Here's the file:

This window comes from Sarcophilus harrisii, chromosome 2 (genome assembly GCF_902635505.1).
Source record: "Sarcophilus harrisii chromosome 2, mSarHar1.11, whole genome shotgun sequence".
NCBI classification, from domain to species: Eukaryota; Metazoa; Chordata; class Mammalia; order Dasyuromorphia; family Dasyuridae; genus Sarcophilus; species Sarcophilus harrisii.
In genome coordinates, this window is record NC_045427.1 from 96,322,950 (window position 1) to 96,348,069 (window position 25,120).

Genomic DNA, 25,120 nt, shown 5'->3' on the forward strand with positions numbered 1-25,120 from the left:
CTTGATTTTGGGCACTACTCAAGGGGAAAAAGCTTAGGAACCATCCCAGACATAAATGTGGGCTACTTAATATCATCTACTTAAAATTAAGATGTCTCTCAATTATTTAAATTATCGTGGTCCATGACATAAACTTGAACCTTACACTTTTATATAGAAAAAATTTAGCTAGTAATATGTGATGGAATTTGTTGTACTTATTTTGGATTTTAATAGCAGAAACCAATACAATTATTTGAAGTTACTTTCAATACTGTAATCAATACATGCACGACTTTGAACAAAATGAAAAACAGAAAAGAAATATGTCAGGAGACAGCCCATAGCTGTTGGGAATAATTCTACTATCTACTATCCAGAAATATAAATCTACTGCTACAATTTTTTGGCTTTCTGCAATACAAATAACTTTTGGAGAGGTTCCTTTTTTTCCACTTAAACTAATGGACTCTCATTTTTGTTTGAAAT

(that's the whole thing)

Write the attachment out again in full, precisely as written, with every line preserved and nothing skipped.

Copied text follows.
This window comes from Sarcophilus harrisii, chromosome 2 (genome assembly GCF_902635505.1).
Source record: "Sarcophilus harrisii chromosome 2, mSarHar1.11, whole genome shotgun sequence".
NCBI classification, from domain to species: Eukaryota; Metazoa; Chordata; class Mammalia; order Dasyuromorphia; family Dasyuridae; genus Sarcophilus; species Sarcophilus harrisii.
In genome coordinates, this window is record NC_045427.1 from 96,322,950 (window position 1) to 96,348,069 (window position 25,120).

Genomic DNA, 25,120 nt, shown 5'->3' on the forward strand with positions numbered 1-25,120 from the left:
CTTGATTTTGGGCACTACTCAAGGGGAAAAAGCTTAGGAACCATCCCAGACATAAATGTGGGCTACTTAATATCATCTACTTAAAATTAAGATGTCTCTCAATTATTTAAATTATCGTGGTCCATGACATAAACTTGAACCTTACACTTTTATATAGAAAAAATTTAGCTAGTAATATGTGATGGAATTTGTTGTACTTATTTTGGATTTTAATAGCAGAAACCAATACAATTATTTGAAGTTACTTTCAATACTGTAATCAATACATGCACGACTTTGAACAAAATGAAAAACAGAAAAGAAATATGTCAGGAGACAGCCCATAGCTGTTGGGAATAATTCTACTATCTACTATCCAGAAATATAAATCTACTGCTACAATTTTTTGGCTTTCTGCAATACAAATAACTTTTGGAGAGGTTCCTTTTTTTCCACTTAAACTAATGGACTCTCATTTTTGTTTGAAAT